The Birth of Christianity

The Birth of Christianity

The Birth of Christianity

The Birth of Christianity

Excerpt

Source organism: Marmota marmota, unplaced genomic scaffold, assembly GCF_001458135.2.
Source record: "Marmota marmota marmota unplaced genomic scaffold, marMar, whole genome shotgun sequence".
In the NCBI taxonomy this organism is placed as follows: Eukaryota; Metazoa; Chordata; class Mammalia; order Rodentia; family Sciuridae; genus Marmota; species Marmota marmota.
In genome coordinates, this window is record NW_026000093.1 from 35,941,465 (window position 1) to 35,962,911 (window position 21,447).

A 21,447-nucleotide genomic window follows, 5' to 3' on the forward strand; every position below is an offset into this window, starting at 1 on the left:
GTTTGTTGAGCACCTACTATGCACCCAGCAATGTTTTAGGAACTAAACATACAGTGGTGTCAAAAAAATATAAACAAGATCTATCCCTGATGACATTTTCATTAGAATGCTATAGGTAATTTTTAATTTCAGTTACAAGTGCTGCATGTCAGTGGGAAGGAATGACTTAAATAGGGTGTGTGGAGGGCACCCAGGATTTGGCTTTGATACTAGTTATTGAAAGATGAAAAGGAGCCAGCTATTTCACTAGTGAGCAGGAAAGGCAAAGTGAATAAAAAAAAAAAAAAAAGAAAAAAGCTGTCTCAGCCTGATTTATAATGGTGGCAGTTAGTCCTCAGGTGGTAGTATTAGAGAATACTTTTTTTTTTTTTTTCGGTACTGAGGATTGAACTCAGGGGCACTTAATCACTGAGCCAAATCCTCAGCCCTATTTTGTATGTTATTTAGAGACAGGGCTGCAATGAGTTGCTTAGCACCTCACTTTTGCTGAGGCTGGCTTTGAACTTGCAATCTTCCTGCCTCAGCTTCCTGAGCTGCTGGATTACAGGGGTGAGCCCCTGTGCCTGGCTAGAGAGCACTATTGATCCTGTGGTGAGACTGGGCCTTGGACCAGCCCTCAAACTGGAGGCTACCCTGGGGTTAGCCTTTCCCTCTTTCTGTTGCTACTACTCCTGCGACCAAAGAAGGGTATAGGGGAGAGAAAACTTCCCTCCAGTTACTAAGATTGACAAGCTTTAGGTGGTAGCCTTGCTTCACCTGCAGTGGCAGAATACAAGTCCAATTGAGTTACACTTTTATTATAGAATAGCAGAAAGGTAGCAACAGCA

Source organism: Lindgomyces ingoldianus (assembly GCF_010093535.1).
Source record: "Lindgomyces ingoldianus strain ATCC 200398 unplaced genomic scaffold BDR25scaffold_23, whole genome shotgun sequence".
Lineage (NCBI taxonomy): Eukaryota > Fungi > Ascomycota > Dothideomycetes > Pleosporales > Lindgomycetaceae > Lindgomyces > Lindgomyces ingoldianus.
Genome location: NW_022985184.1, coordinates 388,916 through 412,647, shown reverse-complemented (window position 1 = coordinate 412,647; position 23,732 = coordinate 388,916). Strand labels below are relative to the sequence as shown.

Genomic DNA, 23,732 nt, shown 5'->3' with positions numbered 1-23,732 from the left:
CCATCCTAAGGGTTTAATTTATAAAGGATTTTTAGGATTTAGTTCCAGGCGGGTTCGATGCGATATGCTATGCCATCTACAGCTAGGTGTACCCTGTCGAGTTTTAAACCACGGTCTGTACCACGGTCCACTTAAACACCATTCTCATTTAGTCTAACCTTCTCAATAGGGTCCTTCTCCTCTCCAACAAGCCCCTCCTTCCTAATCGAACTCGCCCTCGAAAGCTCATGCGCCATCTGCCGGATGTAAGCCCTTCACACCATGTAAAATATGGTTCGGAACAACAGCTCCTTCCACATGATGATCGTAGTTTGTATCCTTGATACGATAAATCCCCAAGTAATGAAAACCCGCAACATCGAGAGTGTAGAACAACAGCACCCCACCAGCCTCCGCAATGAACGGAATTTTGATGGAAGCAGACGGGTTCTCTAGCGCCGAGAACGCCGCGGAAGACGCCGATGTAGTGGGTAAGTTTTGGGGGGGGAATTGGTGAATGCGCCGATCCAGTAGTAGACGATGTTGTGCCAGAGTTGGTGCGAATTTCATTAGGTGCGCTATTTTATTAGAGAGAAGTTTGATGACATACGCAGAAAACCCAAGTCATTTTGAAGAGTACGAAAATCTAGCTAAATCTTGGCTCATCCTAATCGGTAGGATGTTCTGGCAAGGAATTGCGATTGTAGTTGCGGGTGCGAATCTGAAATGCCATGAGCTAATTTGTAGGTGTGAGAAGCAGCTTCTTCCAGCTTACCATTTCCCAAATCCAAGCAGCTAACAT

Albert Schweitzer writes: 'The great and still undischarged task which confronts those engaged in the historical study of primitive Christianity is to explain how the teaching of Jesus developed into the early Greek theology, in the form in which it appears in the works of Ignatius, Justin, Tertullian, and Irenaeus. How could the doctrinal system of Paul arise on the basis of the life and work of Jesus and the beliefs of the primitive community: and how did the early Greek theology arise out of Paulinism? Strauss and Renan recognised the obligation and each endeavoured in a series of works to trace the path leading from Jesus to the history of dogma. Since their time no one who has dealt with the life of Jesus has attempted to follow this course.' This judgement is rather shallow in nature, as the real problem is not only to discover how Christian theology and dogma were formed but also, what is especially important, to discover how the church developed its constitution. For Christianity cannot be reduced to a theology. In addition Schweitzer's appreciation of the paths criticism has followed is somewhat sweeping. But it has to be recognised that research has produced much more both in volume and importance on points of detail than in the way of general outlines and attempts at explanation of the whole. It is very tempting . . .

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